The never-ending saga of Stephen Drew's free-agency ended on Tuesday with him signing a one-year, $10 million contract with the Boston Red Sox, who he played for last season. There were several teams that could have used the services of Drew -- like the New York Mets and Detroit Tigers -- and others that didn't really need him, but were attached to him anyway -- cough, cough, the Yankees.

But in the end, he went back to the team he rejected a one-year, $14 million qualifying offer from in the winter.

Even though the Red Sox are the team that he'll be suiting up for this season, Drew's signing with Boston still effects the Yankees. How? I'll give you a few reasons why.

  1. Because he rejected the qualifying offer, Drew had draft pick compensation following him around for all of the winter and up until the Red Sox signed him yesterday. For that reason, a lot of teams were hesitant to go after him, knowing they would have to give up a draft pick for this June's draft in order to get a deal done. The Yankees, after giving up picks to sign Brian McCann and Jacoby Ellsbury, won't pick until the late second round this year (No. 56, to be exact) and giving up that pick to the Red Sox would have set them even farther down in the draft. So, without signing Drew, they keep the pick.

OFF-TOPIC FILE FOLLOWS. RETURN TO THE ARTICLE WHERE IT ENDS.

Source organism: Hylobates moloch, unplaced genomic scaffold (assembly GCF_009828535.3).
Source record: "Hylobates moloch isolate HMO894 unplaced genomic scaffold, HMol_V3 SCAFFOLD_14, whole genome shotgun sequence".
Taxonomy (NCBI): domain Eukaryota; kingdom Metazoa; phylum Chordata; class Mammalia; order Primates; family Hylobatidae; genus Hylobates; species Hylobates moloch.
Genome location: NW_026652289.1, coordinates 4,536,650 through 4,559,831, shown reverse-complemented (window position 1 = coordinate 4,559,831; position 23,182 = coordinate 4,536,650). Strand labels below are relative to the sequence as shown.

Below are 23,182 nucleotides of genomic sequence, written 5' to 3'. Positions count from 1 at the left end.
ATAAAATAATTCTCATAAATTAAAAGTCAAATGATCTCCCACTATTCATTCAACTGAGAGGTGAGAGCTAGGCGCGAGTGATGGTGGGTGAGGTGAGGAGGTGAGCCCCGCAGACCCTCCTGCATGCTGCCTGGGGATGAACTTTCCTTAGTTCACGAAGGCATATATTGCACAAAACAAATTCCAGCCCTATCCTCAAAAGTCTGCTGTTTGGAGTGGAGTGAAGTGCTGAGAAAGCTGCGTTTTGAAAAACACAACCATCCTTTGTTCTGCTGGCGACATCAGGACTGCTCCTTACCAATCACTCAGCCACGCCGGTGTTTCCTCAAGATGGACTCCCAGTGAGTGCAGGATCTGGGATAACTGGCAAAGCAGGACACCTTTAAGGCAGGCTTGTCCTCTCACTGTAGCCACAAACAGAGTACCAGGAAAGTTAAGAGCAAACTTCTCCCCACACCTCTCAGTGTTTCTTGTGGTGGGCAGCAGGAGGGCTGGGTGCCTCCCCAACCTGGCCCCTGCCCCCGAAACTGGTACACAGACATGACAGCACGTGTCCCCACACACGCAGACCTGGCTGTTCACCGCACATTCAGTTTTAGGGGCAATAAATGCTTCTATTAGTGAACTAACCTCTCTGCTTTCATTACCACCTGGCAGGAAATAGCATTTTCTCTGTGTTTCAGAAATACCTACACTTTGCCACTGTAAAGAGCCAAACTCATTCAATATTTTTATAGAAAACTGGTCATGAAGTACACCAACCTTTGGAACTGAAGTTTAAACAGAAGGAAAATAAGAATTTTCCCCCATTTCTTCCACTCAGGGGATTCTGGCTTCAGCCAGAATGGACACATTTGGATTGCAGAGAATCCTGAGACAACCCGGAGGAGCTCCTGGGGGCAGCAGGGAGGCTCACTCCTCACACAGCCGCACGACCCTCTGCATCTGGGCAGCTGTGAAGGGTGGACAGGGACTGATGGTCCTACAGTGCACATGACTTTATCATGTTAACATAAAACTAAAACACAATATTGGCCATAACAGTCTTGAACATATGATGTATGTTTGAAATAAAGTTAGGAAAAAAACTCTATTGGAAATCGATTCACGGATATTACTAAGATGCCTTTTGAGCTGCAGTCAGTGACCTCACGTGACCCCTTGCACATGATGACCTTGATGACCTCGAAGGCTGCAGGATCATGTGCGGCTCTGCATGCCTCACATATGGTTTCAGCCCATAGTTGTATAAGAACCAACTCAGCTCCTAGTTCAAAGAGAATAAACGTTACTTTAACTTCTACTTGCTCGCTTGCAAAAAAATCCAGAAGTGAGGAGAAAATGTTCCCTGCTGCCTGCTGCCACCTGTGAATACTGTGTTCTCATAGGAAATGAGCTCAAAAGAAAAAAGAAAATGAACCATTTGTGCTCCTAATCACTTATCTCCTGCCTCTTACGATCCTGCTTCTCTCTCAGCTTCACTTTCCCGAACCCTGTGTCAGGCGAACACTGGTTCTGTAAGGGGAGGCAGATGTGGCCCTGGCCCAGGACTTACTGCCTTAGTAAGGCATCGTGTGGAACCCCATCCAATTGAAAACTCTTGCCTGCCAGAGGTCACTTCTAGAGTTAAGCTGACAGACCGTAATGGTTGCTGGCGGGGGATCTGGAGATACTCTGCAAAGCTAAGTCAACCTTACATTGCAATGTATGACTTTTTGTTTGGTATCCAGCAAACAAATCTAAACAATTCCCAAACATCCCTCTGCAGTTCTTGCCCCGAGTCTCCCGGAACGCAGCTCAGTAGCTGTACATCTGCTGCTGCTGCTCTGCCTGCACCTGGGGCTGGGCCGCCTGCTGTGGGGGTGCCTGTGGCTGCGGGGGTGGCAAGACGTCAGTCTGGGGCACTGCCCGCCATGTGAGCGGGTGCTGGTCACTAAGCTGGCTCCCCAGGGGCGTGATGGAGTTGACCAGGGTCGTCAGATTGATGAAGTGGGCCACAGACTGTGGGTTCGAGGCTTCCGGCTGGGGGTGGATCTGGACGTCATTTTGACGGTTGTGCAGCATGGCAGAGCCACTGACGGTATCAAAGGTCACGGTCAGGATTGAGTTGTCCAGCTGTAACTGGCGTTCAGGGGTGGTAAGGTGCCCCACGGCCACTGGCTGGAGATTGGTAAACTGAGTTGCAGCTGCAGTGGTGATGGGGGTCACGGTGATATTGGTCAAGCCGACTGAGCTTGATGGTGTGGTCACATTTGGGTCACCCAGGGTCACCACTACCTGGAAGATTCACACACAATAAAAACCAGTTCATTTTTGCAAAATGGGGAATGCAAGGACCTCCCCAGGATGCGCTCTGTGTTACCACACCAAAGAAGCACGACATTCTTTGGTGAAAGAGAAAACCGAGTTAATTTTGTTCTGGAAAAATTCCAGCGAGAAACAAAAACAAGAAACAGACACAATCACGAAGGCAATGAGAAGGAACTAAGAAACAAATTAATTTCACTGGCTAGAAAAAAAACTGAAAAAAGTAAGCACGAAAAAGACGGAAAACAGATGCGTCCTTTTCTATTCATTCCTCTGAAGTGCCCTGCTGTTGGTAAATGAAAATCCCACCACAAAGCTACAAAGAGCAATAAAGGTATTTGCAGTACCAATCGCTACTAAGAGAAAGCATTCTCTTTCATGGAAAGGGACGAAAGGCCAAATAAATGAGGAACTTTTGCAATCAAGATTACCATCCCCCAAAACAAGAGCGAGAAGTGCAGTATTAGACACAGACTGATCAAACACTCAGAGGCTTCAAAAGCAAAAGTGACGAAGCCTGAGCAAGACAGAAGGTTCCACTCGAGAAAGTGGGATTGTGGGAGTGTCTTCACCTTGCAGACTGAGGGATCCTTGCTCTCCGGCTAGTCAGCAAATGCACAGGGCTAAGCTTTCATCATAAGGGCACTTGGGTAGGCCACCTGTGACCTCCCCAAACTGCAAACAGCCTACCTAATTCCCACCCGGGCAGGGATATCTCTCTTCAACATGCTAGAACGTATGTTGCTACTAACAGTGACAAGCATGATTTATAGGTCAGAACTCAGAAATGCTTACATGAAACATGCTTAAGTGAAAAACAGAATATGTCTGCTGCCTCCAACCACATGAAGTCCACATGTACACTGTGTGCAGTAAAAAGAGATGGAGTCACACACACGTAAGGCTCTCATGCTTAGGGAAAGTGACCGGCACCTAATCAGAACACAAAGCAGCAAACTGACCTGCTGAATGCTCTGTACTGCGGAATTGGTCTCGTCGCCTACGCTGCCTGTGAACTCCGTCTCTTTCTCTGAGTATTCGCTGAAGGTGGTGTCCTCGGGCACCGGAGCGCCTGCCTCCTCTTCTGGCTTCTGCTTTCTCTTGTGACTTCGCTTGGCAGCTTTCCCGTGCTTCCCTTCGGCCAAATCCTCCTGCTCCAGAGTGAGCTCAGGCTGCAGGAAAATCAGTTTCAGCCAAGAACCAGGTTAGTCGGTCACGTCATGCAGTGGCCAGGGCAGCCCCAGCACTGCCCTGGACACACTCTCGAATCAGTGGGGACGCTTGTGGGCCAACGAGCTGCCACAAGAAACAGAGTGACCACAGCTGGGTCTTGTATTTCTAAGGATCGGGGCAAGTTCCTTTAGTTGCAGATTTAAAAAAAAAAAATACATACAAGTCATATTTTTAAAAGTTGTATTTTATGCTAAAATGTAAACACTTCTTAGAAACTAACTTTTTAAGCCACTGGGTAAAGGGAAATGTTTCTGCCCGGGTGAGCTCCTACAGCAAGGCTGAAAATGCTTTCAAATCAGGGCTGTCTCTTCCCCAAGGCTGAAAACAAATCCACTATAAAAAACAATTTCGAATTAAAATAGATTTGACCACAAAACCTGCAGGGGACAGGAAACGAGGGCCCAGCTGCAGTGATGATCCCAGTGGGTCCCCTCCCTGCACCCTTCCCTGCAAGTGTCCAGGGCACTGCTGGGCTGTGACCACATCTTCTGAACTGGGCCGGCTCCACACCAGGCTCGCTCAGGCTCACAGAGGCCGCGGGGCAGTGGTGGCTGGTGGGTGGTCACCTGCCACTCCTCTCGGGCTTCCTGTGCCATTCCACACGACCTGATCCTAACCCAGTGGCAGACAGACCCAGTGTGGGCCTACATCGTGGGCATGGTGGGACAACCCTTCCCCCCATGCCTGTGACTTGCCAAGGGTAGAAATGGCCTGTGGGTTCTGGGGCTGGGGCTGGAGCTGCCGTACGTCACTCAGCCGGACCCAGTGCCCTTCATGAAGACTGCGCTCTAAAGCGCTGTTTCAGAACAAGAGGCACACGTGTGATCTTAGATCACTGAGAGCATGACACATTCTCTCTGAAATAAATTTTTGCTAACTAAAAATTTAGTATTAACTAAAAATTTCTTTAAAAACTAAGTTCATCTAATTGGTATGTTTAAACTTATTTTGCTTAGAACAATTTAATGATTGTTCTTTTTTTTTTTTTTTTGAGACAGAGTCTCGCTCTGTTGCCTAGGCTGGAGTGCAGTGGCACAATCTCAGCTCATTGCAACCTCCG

2. As I mentioned, the Yankees already have Jeter as their shortstop, and even though he hasn't been very productive this season, he's still Derek Jeter and the Yankees aren't going to bench him during his final season. Yangervis Solarte is making a name for himself at third base, hitting over .300 entering Wednesday -- you can't bench him there. Brian Roberts was awful in April, but is hitting .288 in May and has been pretty solid defensively, too. If the Yankees need to upgrade anywhere right now, it would be the starting rotation.
  3. But here's the thing: Jeter won't be there next season, meaning the Yankees will need to find his replacement this winter. Drew will be a free-agent again this winter, and because he signed two months into the season, the Red Sox won't be able to slap another qualifying offer on him, meaning teams won't need to give up a draft pick to get him. I'm sure other teams like the Mets, if they don't get someone else and stop worrying about money, will be interested, but with the spot open for Drew to play shortstop, it becomes an even more obvious fit.

Twitter: @GavinEwbank